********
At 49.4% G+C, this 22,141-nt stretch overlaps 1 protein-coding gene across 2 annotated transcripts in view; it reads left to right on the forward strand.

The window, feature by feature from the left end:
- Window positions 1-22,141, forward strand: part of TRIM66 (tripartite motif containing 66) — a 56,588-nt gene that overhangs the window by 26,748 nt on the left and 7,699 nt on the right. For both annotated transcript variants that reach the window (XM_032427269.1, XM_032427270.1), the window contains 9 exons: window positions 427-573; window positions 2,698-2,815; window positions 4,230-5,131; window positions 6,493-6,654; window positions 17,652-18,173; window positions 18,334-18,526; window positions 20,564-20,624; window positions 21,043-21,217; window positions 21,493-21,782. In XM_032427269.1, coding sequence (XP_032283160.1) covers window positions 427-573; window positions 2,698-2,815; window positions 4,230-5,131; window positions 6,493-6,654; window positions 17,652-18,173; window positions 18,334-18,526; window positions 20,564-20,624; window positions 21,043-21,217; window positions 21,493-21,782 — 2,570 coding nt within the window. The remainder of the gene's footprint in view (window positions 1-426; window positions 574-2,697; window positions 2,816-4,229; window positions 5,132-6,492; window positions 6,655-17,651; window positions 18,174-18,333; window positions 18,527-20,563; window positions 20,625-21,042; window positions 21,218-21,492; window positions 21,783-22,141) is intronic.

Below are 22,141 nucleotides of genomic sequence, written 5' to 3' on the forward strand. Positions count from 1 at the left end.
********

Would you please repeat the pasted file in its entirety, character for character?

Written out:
At 49.4% G+C, this 22,141-nt stretch overlaps 1 protein-coding gene across 2 annotated transcripts in view; it reads left to right on the forward strand.

The window, feature by feature from the left end:
- Window positions 1-22,141, forward strand: part of TRIM66 (tripartite motif containing 66) — a 56,588-nt gene that overhangs the window by 26,748 nt on the left and 7,699 nt on the right. For both annotated transcript variants that reach the window (XM_032427269.1, XM_032427270.1), the window contains 9 exons: window positions 427-573; window positions 2,698-2,815; window positions 4,230-5,131; window positions 6,493-6,654; window positions 17,652-18,173; window positions 18,334-18,526; window positions 20,564-20,624; window positions 21,043-21,217; window positions 21,493-21,782. In XM_032427269.1, coding sequence (XP_032283160.1) covers window positions 427-573; window positions 2,698-2,815; window positions 4,230-5,131; window positions 6,493-6,654; window positions 17,652-18,173; window positions 18,334-18,526; window positions 20,564-20,624; window positions 21,043-21,217; window positions 21,493-21,782 — 2,570 coding nt within the window. The remainder of the gene's footprint in view (window positions 1-426; window positions 574-2,697; window positions 2,816-4,229; window positions 5,132-6,492; window positions 6,655-17,651; window positions 18,174-18,333; window positions 18,527-20,563; window positions 20,625-21,042; window positions 21,218-21,492; window positions 21,783-22,141) is intronic.

Below are 22,141 nucleotides of genomic sequence, written 5' to 3' on the forward strand. Positions count from 1 at the left end.